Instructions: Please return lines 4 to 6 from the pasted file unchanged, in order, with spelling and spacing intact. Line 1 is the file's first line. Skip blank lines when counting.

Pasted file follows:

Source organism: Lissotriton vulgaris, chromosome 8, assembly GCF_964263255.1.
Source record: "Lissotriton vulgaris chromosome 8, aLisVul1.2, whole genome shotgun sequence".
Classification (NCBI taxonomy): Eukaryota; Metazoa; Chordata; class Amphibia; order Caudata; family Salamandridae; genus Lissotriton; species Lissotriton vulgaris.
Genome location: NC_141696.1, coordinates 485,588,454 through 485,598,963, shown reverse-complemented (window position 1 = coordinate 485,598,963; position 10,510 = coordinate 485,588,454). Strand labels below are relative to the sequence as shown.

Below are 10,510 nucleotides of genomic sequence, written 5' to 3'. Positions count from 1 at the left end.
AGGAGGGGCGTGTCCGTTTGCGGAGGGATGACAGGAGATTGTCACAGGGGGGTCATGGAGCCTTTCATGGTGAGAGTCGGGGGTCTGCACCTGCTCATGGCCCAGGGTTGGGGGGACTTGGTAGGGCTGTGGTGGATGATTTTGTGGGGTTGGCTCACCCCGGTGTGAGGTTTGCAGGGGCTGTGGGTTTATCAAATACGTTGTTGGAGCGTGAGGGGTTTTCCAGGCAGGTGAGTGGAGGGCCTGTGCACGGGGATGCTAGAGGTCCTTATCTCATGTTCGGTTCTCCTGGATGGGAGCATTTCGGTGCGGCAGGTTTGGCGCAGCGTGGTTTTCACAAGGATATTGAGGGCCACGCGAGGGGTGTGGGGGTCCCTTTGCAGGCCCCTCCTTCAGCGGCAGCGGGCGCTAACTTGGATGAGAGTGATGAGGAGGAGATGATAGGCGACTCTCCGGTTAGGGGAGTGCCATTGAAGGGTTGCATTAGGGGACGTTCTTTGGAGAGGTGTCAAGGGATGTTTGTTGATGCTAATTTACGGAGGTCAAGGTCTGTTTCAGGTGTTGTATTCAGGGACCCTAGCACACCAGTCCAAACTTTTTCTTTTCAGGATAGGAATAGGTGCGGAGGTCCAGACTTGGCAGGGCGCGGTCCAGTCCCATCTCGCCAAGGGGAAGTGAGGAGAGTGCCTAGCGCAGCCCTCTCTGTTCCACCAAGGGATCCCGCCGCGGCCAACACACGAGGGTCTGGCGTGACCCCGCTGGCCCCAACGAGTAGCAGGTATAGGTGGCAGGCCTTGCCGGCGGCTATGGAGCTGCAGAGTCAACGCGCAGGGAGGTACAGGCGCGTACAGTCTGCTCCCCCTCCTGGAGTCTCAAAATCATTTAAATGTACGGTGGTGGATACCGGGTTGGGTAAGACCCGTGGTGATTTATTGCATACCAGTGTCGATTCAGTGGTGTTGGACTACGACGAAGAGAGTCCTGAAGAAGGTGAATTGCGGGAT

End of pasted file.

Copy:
Genome location: NC_141696.1, coordinates 485,588,454 through 485,598,963, shown reverse-complemented (window position 1 = coordinate 485,598,963; position 10,510 = coordinate 485,588,454). Strand labels below are relative to the sequence as shown.

Below are 10,510 nucleotides of genomic sequence, written 5' to 3'. Positions count from 1 at the left end.
AGGAGGGGCGTGTCCGTTTGCGGAGGGATGACAGGAGATTGTCACAGGGGGGTCATGGAGCCTTTCATGGTGAGAGTCGGGGGTCTGCACCTGCTCATGGCCCAGGGTTGGGGGGACTTGGTAGGGCTGTGGTGGATGATTTTGTGGGGTTGGCTCACCCCGGTGTGAGGTTTGCAGGGGCTGTGGGTTTATCAAATACGTTGTTGGAGCGTGAGGGGTTTTCCAGGCAGGTGAGTGGAGGGCCTGTGCACGGGGATGCTAGAGGTCCTTATCTCATGTTCGGTTCTCCTGGATGGGAGCATTTCGGTGCGGCAGGTTTGGCGCAGCGTGGTTTTCACAAGGATATTGAGGGCCACGCGAGGGGTGTGGGGGTCCCTTTGCAGGCCCCTCCTTCAGCGGCAGCGGGCGCTAACTTGGATGAGAGTGATGAGGAGGAGATGATAGGCGACTCTCCGGTTAGGGGAGTGCCATTGAAGGGTTGCATTAGGGGACGTTCTTTGGAGAGGTGTCAAGGGATGTTTGTTGATGCTAATTTACGGAGGTCAAGGTCTGTTTCAGGTGTTGTATTCAGGGACCCTAGCACACCAGTCCAAACTTTTTCTTTTCAGGATAGGAATAGGTGCGGAGGTCCAGACTTGGCAGGGCGCGGTCCAGTCCCATCTCGCCAAGGGGAAGTGAGGAGAGTGCCTAGCGCAGCCCTCTCTGTTCCACCAAGGGATCCCGCCGCGGCCAACACACGAGGGTCTGGCGTGACCCCGCTGGCCCCAACGAGTAGCAGGTATAGGTGGCAGGCCTTGCCGGCGGCTATGGAGCTGCAGAGTCAACGCGCAGGGAGGTACAGGCGCGTACAGTCTGCTCCCCCTCCTGGAGTCTCAAAATCATTTAAATGTACGGTGGTGGATACCGGGTTGGGTAAGACCCGTGGTGATTTATTGCATACCAGTGTCGATTCAGTGGTGTTGGACTACGACGAAGAGAGTCCTGAAGAAGGTGAATTGCGGGAT